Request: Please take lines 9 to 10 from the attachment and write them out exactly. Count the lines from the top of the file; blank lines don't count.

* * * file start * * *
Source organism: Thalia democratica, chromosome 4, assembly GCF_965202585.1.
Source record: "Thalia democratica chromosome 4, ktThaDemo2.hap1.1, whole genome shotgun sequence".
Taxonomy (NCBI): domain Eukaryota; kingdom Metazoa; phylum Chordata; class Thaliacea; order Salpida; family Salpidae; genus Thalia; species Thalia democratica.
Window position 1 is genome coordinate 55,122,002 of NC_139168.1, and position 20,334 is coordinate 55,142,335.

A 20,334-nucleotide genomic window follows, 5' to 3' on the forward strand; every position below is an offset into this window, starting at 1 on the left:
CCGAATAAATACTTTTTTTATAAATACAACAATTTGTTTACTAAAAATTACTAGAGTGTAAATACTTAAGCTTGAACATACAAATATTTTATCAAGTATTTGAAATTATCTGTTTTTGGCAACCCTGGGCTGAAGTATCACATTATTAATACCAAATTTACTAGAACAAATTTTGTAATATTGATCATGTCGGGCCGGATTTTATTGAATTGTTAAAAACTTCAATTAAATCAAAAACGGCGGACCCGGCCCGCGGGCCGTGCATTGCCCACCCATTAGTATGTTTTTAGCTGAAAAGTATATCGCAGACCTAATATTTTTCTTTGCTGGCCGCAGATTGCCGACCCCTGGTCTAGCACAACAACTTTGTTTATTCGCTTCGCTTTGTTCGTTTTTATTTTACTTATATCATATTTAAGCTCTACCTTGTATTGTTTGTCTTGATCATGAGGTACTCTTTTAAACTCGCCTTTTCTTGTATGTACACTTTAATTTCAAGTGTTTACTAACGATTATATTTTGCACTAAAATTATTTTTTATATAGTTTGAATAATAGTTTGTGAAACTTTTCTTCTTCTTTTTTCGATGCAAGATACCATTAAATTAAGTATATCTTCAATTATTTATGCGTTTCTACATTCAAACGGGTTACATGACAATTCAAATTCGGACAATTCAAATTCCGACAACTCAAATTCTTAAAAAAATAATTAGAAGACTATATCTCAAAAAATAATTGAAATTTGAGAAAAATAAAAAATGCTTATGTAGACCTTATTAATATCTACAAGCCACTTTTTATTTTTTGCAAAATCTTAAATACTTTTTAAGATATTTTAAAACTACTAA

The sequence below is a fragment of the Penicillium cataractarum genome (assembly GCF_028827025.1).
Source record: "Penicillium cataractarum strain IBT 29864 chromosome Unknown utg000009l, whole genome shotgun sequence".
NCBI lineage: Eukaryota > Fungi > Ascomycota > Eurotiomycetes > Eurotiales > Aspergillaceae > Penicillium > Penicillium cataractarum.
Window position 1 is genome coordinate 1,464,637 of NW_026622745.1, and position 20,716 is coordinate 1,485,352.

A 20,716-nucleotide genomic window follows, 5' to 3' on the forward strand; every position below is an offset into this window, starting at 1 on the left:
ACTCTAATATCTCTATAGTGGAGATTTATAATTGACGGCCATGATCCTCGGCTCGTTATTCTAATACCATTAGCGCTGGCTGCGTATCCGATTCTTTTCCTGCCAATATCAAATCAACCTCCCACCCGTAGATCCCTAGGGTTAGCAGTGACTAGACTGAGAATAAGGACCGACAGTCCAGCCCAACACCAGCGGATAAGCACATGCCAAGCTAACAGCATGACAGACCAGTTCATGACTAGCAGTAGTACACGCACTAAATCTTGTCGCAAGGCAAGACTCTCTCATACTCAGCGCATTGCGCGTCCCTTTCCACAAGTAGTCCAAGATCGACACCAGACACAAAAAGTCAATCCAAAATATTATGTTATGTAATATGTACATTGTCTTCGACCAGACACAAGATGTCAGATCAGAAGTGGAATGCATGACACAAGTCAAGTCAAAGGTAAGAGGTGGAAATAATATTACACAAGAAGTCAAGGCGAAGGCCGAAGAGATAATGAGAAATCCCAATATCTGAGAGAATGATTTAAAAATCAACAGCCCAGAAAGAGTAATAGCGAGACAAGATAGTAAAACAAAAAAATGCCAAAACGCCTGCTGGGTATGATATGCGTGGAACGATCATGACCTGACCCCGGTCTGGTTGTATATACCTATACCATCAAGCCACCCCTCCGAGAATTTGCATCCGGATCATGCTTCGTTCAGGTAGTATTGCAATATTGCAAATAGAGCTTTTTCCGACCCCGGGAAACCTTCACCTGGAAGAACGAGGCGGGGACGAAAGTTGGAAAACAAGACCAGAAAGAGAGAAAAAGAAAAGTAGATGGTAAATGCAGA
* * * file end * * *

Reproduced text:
NCBI lineage: Eukaryota > Fungi > Ascomycota > Eurotiomycetes > Eurotiales > Aspergillaceae > Penicillium > Penicillium cataractarum.
Window position 1 is genome coordinate 1,464,637 of NW_026622745.1, and position 20,716 is coordinate 1,485,352.